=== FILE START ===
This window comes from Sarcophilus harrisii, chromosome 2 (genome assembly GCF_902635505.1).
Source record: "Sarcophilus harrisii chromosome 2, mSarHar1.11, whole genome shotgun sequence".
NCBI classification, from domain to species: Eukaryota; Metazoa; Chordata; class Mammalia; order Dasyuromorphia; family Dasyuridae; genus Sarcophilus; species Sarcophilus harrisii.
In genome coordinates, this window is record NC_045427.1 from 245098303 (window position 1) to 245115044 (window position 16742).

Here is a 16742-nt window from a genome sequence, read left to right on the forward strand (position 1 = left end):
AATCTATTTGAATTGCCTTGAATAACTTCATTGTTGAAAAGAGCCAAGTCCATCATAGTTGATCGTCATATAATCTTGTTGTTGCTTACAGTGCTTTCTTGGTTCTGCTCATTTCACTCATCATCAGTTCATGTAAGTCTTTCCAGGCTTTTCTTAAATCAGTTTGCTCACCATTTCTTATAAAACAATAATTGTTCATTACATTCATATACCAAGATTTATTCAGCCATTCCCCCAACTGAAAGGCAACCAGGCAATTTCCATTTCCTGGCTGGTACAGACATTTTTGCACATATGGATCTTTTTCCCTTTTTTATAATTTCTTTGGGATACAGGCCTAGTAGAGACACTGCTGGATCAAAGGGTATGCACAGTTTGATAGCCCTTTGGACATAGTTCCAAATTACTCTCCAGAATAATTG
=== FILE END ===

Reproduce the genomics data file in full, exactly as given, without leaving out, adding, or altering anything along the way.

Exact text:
This window comes from Sarcophilus harrisii, chromosome 2 (genome assembly GCF_902635505.1).
Source record: "Sarcophilus harrisii chromosome 2, mSarHar1.11, whole genome shotgun sequence".
NCBI classification, from domain to species: Eukaryota; Metazoa; Chordata; class Mammalia; order Dasyuromorphia; family Dasyuridae; genus Sarcophilus; species Sarcophilus harrisii.
In genome coordinates, this window is record NC_045427.1 from 245098303 (window position 1) to 245115044 (window position 16742).

Here is a 16742-nt window from a genome sequence, read left to right on the forward strand (position 1 = left end):
AATCTATTTGAATTGCCTTGAATAACTTCATTGTTGAAAAGAGCCAAGTCCATCATAGTTGATCGTCATATAATCTTGTTGTTGCTTACAGTGCTTTCTTGGTTCTGCTCATTTCACTCATCATCAGTTCATGTAAGTCTTTCCAGGCTTTTCTTAAATCAGTTTGCTCACCATTTCTTATAAAACAATAATTGTTCATTACATTCATATACCAAGATTTATTCAGCCATTCCCCCAACTGAAAGGCAACCAGGCAATTTCCATTTCCTGGCTGGTACAGACATTTTTGCACATATGGATCTTTTTCCCTTTTTTATAATTTCTTTGGGATACAGGCCTAGTAGAGACACTGCTGGATCAAAGGGTATGCACAGTTTGATAGCCCTTTGGACATAGTTCCAAATTACTCTCCAGAATAATTG